- Fierce fighting was reported around Bakhmut
- Zelensky visits Poland and Macron to put pressure on China
- Washington pledges billions more as Ukraine prepares to attack
KYIV (Reuters) – The United States announced a new package of weapons and military equipment for Ukraine, as Russian forces pressed their long and costly battle for control of the eastern city of Bakhmut.
Meanwhile, Ukrainian President Volodymyr Zelensky arrived in neighboring Poland on Wednesday for an official visit to a close ally who has taken in millions of Ukrainian refugees and provided vital weapons to the Kiev government.
French President Emmanuel Macron was due in China after he and US President Joe Biden agreed they would try to reach out to Beijing to hasten an end to Russia’s assault on Ukraine, now in its second year.
On Tuesday, the United States pledged $2.6 billion in additional military aid to Zelensky’s government, including three air surveillance radars, anti-tank missiles and fuel trucks. The United States has now provided more than $35 billion in military aid to Ukraine since the Russian invasion.
The Russian news agency TASS said that Moscow’s embassy in Washington accused the United States of wanting to prolong the conflict for as long as possible.
The new US aid package comes as Ukrainian forces prepare to launch a counter-offensive in the east against Russian forces, though the exact date for the start of the offensive has not been revealed.
The focus of the battlefield remained Bakhmut, a mining town and transportation hub on the edge of a part of Donetsk Province largely under Russian control. Both sides suffered heavy casualties and much of the city was reduced to rubble after months of street fighting and bombing.
The fate of Bakhmut was not clear on Wednesday morning after Russian forces said over the weekend they had captured the city center – a claim denied by Kiev.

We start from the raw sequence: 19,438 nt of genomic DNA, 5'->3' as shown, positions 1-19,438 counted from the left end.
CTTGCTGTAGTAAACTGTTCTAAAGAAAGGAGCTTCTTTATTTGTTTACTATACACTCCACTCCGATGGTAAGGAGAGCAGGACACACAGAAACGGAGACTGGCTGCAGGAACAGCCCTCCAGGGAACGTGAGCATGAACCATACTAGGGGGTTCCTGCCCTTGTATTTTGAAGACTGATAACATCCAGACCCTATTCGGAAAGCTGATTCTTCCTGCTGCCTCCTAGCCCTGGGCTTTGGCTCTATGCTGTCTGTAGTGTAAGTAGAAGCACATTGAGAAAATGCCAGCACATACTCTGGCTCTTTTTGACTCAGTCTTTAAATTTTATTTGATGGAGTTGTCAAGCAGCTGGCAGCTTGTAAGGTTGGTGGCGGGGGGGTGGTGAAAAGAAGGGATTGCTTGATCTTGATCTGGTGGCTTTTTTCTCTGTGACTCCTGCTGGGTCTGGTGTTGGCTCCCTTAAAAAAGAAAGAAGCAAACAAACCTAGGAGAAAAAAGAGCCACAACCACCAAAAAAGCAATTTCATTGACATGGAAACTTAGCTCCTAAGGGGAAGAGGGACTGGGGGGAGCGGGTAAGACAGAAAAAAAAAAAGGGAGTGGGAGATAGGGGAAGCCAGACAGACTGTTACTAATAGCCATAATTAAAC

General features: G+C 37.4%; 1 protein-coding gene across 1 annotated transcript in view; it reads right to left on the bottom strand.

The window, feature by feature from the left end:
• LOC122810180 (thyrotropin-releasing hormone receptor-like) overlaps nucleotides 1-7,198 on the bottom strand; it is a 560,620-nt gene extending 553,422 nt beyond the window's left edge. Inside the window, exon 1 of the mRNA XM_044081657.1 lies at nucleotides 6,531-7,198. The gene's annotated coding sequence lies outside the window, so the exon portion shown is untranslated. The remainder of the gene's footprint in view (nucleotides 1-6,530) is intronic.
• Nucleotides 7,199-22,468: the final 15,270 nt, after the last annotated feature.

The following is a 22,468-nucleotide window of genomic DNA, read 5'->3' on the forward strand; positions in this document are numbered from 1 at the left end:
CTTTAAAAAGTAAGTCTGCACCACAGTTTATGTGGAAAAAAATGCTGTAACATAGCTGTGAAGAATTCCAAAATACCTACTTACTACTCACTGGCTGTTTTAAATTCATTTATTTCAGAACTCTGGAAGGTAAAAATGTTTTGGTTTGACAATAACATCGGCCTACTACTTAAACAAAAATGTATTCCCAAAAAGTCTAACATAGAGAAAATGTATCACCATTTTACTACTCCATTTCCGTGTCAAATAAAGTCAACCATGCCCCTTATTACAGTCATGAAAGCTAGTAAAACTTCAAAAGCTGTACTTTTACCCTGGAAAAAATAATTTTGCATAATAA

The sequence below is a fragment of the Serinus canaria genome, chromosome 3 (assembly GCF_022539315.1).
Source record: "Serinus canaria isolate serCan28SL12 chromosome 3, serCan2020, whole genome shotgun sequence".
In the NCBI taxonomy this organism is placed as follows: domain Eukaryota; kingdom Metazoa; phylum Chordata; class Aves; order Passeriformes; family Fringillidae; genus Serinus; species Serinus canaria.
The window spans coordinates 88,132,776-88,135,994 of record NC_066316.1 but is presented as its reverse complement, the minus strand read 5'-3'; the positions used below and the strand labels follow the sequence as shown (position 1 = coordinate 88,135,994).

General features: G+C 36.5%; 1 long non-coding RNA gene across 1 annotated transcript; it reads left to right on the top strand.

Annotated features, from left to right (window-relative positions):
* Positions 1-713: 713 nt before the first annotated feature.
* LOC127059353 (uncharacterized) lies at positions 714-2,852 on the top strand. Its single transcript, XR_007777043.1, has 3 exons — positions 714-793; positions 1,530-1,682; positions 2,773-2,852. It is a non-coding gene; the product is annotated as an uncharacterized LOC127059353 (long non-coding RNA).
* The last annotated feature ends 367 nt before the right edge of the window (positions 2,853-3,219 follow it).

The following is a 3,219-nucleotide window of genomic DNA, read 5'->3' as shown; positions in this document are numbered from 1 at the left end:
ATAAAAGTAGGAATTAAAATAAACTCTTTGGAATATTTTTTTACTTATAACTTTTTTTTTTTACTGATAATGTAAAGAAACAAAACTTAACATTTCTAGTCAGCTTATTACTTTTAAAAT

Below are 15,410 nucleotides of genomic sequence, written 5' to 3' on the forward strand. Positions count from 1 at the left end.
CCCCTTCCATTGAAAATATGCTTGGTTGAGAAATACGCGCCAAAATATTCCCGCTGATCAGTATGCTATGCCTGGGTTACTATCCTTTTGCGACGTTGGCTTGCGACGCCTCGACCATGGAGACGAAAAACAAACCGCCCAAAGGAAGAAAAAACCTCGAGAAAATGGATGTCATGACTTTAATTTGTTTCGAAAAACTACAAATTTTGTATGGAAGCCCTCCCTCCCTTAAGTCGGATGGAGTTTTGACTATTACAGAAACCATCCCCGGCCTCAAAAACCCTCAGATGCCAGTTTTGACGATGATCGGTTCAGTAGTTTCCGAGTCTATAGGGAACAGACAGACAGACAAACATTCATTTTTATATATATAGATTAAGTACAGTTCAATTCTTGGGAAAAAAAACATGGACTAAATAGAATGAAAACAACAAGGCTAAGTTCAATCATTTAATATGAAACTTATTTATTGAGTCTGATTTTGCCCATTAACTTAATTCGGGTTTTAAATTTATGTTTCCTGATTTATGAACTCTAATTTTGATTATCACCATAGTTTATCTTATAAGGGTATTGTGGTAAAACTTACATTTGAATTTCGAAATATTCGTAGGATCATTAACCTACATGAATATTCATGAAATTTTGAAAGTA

Near the town of New York, 50 kilometers south of Bakhmut, Ukrainian soldiers in muddy dugouts described fending off Russian attacks on a daily basis.
“They are sneaking around, shooting and trying to wear us down. Then they assess the situation and they can move forward for more,” the infantry unit commander, who gave his nom de guerre, told Reuters.
“In the meantime, we’re trying to let them get close to us so we can hit them more accurately.”
Ukrainian military leaders stressed the importance of capturing Bakhmut and other towns and inflicting losses before the expected counterattack.
The Ukrainian General Staff said in a report: “In the Bakhmut sector, there was no complacency in the enemy’s actions aimed at storming the city of Bakhmut. At least 20 enemy attacks were repulsed here in the last 24 hours.”
Reuters could not verify the battlefield reports.
In Warsaw, Zelensky was to meet President Andrzej Duda and Prime Minister Mateusz Morawiecki and speak to Ukrainian refugees.
The Ukrainian leader crossed the border into Poland – which has played an important role in persuading other Western powers to supply Ukraine with battle tanks and other weapons – on Wednesday morning.
“It wouldn’t be surprising to anyone that the Ukrainian side would ask Poland and other foreign partners for more support…but we must realize that we as Poland have already done a lot,” said Marcin Przydac, aide to the Polish presidency.
Przydakz said earlier that the first shipment of MiG fighter jets has already been delivered to Ukraine.
“MiGs from Poland will significantly strengthen our defense, allow us to make our airspace safer, save the lives of our citizens, and also reduce the destruction caused by Russian attacks,” Ukrainian Defense Minister Oleksiy Reznikov wrote on Telegram.
Separately, the Kremlin said Belarusian President Alexander Lukashenko would travel to Moscow on Wednesday for two days of talks with Putin.
Belarus is among Putin’s staunchest allies and was used as a staging ground for Russia’s invasion in February last year. Putin said last month that Russia would station tactical nuclear weapons in Belarus.
Reporting by Pavel Politiuk. Additional reporting by Ron Popeskey and Mike Stone. Written by Angus McSwan, Editing by Philippa Fletcher
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